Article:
Biome Teacher Resources

Find Biome educational ideas and activities

Showing 21 - 40 of 474 resources
Fourth graders discover what a biome is and study biomes that are native to Utah in this series of lessons. They examine how Utah's biomes have changed over time due to the influence of the Mormon pioneers and other human populations.
Students identify the biomes of each region: mountains, forests, plains, tundra, desert. They identify and describe features of North American desert (Mojave, Sonoron, Great Basin. Chihuahaun). They identify what we are doing today is different from what they saw on the Internet.
Tenth graders examine the differences in biomes and their characteristics.  In this biome lesson students answer questions and research the Internet to find characteristics of a biome. 
Students write a persuasive paper following the expository theme format of introduction, first body paragraph, second body paragraph, third body paragraph, and conclusion that addresses the prompt of the final project adequately. They use the correct conventions of English in writing the paper. Students explain the main arguments and include sufficient supporting evidence for each in the position paper.
In a perfect marriage of social studies and science, groups work together to research and create a travel guide presentation to share with the class. Not only do kids learn about the climate and geography of a biome, but also the culture, flora, and fauna of the area. 
Learners view a PowerPoint presentation on biomes and their classifications. Divide them into groups and assign them each an individual biome to research. There are pictures of the PowerPoint slides and notes about what to teach for each, but a direct link to the presentation is not provided. Take the time to find it on the Internet because it is an excellent support to the lesson.
In cooperative groups, emerging ecologists research assigned biomes found in Arizona. Combining photos and facts, they use PowerPoint to produce a fully automated commercial that lasts 45 seconds. In addition to the lesson outline, a nifty instructions sheet and grading rubric are provided.
Environmental science learners examine satellite imagery of temperature, vegetation, precipitation, and productivity. They use these maps to understand how scientists divide the planet into major biomes. As part of a larger unit on biomes, this lesson is a vital piece. 
In this Science worksheet, students color a biome map of North America. Students color the map by solving the clues listed on a separate sheet of paper.
In this biomes instructional activity, students research the plant and animal life found in different habitats. This instructional activity has 38 short answer questions.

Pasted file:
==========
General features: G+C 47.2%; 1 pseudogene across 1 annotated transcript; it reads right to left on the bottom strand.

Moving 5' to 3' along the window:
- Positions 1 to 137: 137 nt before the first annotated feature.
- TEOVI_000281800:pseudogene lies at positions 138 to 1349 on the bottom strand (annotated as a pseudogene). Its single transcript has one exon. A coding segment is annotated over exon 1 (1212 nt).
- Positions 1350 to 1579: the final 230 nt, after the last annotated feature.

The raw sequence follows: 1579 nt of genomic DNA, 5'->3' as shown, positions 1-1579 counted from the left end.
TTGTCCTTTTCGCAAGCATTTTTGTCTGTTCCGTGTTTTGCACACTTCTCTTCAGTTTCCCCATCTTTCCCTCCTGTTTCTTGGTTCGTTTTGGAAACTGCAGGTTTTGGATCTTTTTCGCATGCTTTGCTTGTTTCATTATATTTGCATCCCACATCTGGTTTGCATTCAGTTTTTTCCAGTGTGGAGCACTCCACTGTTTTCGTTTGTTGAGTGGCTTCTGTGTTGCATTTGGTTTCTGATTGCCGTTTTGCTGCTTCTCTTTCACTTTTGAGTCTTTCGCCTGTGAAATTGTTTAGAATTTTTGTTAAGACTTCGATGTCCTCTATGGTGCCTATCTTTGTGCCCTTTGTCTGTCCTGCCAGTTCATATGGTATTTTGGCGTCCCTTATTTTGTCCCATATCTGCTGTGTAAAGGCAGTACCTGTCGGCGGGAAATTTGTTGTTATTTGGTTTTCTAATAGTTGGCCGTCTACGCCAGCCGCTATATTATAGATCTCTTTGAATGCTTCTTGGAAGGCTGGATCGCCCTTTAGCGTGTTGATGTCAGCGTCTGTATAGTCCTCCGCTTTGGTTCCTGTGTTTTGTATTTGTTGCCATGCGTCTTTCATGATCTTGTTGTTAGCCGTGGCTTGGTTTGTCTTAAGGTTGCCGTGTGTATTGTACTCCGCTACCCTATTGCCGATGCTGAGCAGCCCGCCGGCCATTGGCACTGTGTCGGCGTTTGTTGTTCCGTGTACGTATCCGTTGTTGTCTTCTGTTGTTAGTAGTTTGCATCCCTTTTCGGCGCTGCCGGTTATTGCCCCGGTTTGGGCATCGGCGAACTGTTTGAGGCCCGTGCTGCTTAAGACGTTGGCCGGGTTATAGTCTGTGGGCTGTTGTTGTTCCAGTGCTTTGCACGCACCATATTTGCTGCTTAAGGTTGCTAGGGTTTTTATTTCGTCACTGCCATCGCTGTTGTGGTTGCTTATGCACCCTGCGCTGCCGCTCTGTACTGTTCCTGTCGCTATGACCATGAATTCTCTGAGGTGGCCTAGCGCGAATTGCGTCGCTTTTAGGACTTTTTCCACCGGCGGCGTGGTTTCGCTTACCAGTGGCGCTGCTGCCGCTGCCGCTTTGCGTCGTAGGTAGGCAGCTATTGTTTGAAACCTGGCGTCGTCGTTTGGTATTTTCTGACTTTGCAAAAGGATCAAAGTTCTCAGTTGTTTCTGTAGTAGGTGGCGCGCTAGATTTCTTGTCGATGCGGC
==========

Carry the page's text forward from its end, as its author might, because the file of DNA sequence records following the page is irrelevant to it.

An extensive investigation of the Earth's climate changes awaits your environmental science classes. This top-notch presentation begins by looking at the history of Earth's climate and then predicts the impact on each major terrestrial biome. Information included is comprehensive, easy to read, and includes an array of colorful graphs, diagrams, and photos that bring this urgent topic to life. 
Students work together to examine the characteristics of a biome. Using the Internet, they research the relationship between biotic and abiotic factors and living organisms. They develop a presentation along with a solution to a problem the biome is facing today.
In this earth science worksheet, students act as travel agents for a particular biome and construct a brochure to sell the class on benefits of taking a vacation to their biome. They include each of the features given in the exercise.
If your class will be studying biomes and you also want to address some technology standards, check this out! Each class member becomes an expert on 1 biome through online research, and writes a 4-page report that covers climate, animals, vegetation, and human impact. This could be a good cross-curricular lesson between language arts and science.
High schoolers explore biomes.  In this exploring biomes lesson students collect information about different biomes by watching a movie and doing a web activity. 
In this biomes activity, students color the map of North America according to the biome clues. Students then answer questions about the North American biomes.
Examine how climate and landforms affect plants and animals that live in particular areas. Discover that these same factors affect peoples' homes, jobs, and recreational activities. Pupils research ecosystems and biomes, and then write and illustrate a book detailing what they learned.
A link to a comprehensive macroinvertebrate guide gives you the information needed to prepare for this field study activity. Sample macroinvertebrates are collected from areas representing different environmental conditions. Junior ecologists record the macroinvertebrates sampled and then present the data in tables or graphs. Keys, worksheets, questions for further discussion, and suggested extensions are supplied. This plan provides young scientists with a valuable hands-on experience.
Students work together to complete the Biome EcoWatch project. Using the Internet, they research the relationship between abiotic factors and living organisms within a biome. They create a multimedia presentation to share their information with the class.
Young scholars exchange ecological information with students from different geographic biomes. They box up the "unique ecologically significant features" of their area, send the box to another class in another area and then receive a similar presentation from them.